MP3 Compression

The audio stream of an audio CD stores more data than your brain can actually perceive. For example, if two similar notes are played simultaneously, your brain can perceive only one of them. If two sounds are different but one is louder than the other, your brain may never perceive the quieter signal. This effect is called “Masking”. Humans cannot hear frequencies below 20 Hz or above 20 KHz. While hearing capacities vary among individuals, humans perceive midrange frequencies more strongly than high and low frequencies. These are simple and well-established empirical observations on the human hearing mechanism. The study of this auditory phenomenon is called “psychoacoustics”. The human hearing patterns have been researched so intricately that the entire process has been translated into mathematical models and can be represented in tables and charts. These reference tables and charts are built into the MP3 codec.

 

Frames and bit rate

When you click on the “Rip” or “Grab” button after inserting an audio disc into your optical drive, the audio signals are broken into fragments called “frames”, each of which last typically for a fraction of a second. You can think of frames similar to those present in a filmstrip. But here, it refers to sound. Next, the encoder calculates the number of bits to be distributed to best account for the audio stream to be encoded. The reason being, the different portions of the frequency spectrum are encoded most efficiently using slight variants of the same encoding algorithm for optimal results. Before moving on to compression, the MP3 codec takes into consideration the encoding bit rate specified by the user. This step determines how much of the available audio data will be stored, and how much will be dropped. Bit rate refers to the number of bits which are played per second. It is comparable to the resolution of an image—the higher the resolution, the better the quality of the image. Similarly, in an MP3 file, it is the bit rate which determines the audio resolution—the higher the bit rate, the greater the audio resolution. While you cannot control the degree of loss, you can control the number of bits per second to be devoted to data storage, which has a similar net result.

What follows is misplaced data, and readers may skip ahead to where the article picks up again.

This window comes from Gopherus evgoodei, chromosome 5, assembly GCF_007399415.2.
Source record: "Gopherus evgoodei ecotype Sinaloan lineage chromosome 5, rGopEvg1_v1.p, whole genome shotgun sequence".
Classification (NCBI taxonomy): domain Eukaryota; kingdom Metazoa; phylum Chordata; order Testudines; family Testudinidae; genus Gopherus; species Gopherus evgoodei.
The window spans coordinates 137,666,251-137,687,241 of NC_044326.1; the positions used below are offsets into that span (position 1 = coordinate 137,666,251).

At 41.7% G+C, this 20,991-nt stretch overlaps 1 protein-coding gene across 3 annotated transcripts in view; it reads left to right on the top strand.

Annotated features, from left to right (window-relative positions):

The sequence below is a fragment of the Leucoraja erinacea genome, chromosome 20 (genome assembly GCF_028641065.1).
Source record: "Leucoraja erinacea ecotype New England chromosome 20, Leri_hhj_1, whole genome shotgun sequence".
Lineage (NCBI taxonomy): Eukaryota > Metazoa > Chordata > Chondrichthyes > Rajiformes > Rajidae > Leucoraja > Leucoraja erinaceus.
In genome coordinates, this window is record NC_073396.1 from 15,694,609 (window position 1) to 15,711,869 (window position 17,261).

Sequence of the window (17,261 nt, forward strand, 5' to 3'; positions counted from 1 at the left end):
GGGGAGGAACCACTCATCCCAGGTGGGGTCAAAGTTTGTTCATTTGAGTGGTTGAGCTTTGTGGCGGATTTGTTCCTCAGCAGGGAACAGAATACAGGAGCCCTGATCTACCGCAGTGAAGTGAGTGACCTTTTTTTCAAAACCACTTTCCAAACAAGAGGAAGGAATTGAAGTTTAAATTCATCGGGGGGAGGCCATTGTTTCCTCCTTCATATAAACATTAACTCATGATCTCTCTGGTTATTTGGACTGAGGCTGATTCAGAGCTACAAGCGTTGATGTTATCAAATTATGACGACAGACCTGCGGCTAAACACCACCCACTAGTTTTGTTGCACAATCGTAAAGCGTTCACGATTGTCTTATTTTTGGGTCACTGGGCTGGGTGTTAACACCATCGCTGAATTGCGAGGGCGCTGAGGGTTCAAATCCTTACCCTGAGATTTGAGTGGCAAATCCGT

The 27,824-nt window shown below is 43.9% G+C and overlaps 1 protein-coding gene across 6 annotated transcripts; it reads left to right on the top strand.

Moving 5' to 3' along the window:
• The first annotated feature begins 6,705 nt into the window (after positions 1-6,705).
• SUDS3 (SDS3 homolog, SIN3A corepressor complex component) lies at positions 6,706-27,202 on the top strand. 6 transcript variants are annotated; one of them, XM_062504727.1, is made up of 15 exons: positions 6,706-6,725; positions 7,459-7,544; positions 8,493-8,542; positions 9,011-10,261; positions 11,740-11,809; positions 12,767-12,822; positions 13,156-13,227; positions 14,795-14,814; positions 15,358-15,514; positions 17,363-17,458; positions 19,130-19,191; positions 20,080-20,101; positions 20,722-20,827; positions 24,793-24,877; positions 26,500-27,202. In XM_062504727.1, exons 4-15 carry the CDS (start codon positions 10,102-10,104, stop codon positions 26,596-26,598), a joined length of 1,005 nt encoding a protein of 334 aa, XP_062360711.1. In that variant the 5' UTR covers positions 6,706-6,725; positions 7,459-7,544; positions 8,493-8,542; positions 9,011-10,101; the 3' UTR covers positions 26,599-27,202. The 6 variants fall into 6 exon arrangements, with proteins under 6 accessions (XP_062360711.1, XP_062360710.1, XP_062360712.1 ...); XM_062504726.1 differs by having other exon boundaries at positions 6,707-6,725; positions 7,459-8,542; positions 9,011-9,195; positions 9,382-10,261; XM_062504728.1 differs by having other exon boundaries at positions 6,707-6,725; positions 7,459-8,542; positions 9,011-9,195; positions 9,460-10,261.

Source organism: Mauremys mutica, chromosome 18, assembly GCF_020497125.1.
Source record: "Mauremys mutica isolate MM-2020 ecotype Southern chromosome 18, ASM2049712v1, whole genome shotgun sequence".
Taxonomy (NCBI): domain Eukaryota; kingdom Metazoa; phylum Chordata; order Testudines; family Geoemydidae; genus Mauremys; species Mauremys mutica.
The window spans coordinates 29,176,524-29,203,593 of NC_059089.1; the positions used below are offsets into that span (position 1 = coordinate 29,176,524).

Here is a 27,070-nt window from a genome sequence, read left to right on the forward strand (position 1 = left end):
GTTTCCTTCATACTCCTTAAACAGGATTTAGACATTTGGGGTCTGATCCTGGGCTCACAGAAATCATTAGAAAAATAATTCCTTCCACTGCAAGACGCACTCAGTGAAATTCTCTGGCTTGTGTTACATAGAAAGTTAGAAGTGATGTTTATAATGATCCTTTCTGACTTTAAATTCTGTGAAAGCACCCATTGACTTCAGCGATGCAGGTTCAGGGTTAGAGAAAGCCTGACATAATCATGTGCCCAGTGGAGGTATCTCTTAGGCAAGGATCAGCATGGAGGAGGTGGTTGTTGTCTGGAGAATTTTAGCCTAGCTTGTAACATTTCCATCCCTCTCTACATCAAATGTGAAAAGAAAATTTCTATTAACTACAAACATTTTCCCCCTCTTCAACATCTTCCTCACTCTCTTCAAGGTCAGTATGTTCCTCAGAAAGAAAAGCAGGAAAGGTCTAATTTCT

Huffman Coding

Dropping redundant frequencies

The audio frequency for each frame is compared to the mathematical models of psychoacoustics which are stored as reference tables in the MP3 codec. From these reference tables, it can be determined which frequencies need to be rendered accurately, since they’ll be perceptible to humans. In addition to this, the codec also decides which frequencies need to be dropped or allocated fewer bits, since we wouldn’t be able to hear them anyway. The codec takes the bit rate into consideration as it writes each frame to the bit stream. If the bit rate is low, the redundancy criteria will be measured strictly, resulting in a lower-quality output as greater number of frequencies is dropped. If the bit rate is high, the codec will be lenient, and the end result will sound better.

 

Final compression

The serial bit stream of frames is run through the process of “Huffman Coding”, which compresses the information throughout the sample. The Huffman coding does not work with the psychoacoustic model, but achieves additional compression. Thus, the entire process of MP3 encoding is a two-pass system: First, the redundant data is discarded and then the relevant data is further shrunk, resulting in an audio file that is 10 times smaller!

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